I landed my first real job interview for a PR Coordinator position during my freshman year of college, just a few weeks before winter break. I prepared for the interview constantly, feeling almost too ready.
What I wasn’t prepared for during the interview was my future boss saying, “So, you’ve had a look at our website. Give me your honest thoughts; what do you think can be improved?”
I had experience with building websites during my senior year of high school and my first semester of college, giving me enough experience to know that my suggestions would be, at the very least, rational. In the split second that I had to weigh my options, I decided to be open and honest. I revealed that I felt the website looked outdated in terms of design (although it met accessibility standards). If we were to expect and hope for current and prospective college students with disabilities to utilize our web resources, they should be met with high-quality standards.
My response started a snowball effect once I officially started the job; in a matter of months, we were developing plans to begin a website redesign. My boss had a lot of faith in me and allowed me to use a large chunk of my time devoted to generating a website audit, meeting with other university employees for insight, and developing suggestions that we would provide our future web design company. (If you’d like to see examples of these experiences, let me know.)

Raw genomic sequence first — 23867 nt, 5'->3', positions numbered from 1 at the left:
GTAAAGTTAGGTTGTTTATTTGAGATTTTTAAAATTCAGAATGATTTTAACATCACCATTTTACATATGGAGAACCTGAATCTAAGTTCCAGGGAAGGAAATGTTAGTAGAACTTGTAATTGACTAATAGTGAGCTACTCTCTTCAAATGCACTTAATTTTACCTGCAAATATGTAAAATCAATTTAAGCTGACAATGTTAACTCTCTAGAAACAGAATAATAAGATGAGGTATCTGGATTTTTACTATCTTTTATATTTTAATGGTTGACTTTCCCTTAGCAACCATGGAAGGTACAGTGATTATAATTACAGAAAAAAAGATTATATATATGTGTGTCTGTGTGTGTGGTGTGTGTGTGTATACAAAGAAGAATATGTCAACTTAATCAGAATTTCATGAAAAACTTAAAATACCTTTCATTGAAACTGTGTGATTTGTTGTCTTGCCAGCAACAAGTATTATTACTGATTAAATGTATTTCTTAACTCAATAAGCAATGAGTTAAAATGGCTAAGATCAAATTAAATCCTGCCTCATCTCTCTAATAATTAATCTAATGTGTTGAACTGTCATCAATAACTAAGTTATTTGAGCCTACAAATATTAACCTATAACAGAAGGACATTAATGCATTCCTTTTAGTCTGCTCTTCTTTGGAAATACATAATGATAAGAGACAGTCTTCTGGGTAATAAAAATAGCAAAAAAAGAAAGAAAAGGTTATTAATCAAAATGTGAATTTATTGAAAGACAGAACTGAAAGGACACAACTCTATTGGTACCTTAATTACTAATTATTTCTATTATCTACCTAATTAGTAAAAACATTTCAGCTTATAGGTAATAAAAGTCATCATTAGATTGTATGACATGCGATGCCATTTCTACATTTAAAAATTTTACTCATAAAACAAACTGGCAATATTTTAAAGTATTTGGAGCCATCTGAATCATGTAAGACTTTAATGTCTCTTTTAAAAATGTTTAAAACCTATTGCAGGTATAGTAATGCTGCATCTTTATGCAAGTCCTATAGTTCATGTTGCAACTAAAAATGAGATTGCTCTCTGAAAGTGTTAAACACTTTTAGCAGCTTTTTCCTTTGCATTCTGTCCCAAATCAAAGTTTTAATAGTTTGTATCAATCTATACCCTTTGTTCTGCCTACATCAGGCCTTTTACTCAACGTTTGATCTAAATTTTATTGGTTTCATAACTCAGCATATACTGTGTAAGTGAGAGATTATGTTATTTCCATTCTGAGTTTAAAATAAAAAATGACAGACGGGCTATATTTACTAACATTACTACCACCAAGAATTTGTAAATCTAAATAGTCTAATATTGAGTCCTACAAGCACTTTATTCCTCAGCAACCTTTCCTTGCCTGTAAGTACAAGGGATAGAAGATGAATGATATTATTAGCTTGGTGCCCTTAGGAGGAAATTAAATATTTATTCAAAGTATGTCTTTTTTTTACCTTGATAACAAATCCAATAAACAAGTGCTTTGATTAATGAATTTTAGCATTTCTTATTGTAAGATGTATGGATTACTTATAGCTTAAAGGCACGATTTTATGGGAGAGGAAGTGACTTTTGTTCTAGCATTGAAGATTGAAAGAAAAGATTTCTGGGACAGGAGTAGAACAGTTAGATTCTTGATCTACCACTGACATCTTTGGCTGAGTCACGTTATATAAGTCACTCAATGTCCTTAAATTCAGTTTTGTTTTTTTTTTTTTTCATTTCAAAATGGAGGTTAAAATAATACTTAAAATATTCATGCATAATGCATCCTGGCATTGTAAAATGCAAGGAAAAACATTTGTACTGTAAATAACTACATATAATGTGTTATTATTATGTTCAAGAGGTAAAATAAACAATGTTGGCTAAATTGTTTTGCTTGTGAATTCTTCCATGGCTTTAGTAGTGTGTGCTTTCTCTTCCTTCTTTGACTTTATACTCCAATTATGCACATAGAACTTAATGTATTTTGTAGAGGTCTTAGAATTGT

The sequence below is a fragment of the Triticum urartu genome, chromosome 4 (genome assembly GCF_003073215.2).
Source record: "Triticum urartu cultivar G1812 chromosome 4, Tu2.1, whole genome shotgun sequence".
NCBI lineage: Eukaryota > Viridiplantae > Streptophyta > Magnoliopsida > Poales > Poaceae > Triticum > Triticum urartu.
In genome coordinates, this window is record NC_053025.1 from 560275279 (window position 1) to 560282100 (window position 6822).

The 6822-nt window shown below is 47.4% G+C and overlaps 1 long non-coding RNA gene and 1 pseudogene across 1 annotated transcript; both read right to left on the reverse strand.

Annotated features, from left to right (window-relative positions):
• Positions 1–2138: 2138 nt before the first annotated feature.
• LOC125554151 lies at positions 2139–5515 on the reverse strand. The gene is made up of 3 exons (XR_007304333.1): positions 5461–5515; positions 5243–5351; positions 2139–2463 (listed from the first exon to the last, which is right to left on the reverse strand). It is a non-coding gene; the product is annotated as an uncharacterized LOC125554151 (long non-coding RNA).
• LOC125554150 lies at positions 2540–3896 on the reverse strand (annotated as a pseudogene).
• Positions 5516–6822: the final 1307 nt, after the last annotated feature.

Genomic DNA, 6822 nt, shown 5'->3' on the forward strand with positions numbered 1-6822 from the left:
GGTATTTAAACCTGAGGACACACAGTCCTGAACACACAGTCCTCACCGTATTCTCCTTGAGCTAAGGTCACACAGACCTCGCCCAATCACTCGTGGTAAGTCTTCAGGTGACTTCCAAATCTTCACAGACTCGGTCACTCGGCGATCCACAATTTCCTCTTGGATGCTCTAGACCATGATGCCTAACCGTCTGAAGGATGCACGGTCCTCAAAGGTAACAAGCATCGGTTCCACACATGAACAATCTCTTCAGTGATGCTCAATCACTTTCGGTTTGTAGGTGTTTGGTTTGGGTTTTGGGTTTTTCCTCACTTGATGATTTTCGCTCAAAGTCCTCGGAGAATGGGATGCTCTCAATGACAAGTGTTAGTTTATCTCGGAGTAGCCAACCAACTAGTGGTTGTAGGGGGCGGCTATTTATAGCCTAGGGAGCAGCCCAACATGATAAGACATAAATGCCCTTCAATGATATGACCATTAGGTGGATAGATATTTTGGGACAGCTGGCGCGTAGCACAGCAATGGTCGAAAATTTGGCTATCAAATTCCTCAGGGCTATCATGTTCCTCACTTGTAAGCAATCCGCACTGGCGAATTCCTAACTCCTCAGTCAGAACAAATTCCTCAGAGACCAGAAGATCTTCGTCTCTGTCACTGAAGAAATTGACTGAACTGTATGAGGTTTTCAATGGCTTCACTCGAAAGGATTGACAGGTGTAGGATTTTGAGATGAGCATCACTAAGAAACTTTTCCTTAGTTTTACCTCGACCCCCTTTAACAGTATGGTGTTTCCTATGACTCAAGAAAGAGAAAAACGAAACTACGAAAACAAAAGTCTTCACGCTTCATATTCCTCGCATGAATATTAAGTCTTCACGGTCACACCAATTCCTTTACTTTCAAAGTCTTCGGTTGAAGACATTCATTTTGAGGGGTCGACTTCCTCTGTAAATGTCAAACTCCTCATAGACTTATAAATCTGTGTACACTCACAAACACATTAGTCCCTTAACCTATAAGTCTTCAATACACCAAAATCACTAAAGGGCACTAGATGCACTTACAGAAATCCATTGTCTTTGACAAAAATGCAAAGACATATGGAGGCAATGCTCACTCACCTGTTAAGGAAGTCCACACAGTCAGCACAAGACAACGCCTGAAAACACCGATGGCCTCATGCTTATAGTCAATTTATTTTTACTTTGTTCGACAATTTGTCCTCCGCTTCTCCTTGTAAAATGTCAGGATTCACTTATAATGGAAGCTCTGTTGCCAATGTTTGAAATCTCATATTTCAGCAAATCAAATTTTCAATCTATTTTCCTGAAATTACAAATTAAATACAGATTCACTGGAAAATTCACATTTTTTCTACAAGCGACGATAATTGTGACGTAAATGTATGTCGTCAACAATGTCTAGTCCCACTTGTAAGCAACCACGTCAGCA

I say he had a lot of faith in me due to the fact that I had never done a project like this before. He allowed a college freshman to learn on the fly with a lot of flexibility; at times I had no idea what I was doing, but I was able to teach myself how to do it through the good ol’ Google machine and advice from professors, colleagues, and classmates.
This project hasn’t been immune to bumps in the road and slower progress than I’d like (it started in 2016 and has yet to be complete). Regardless, I’m still excited about how much progress has been made and what the final product will eventually look like.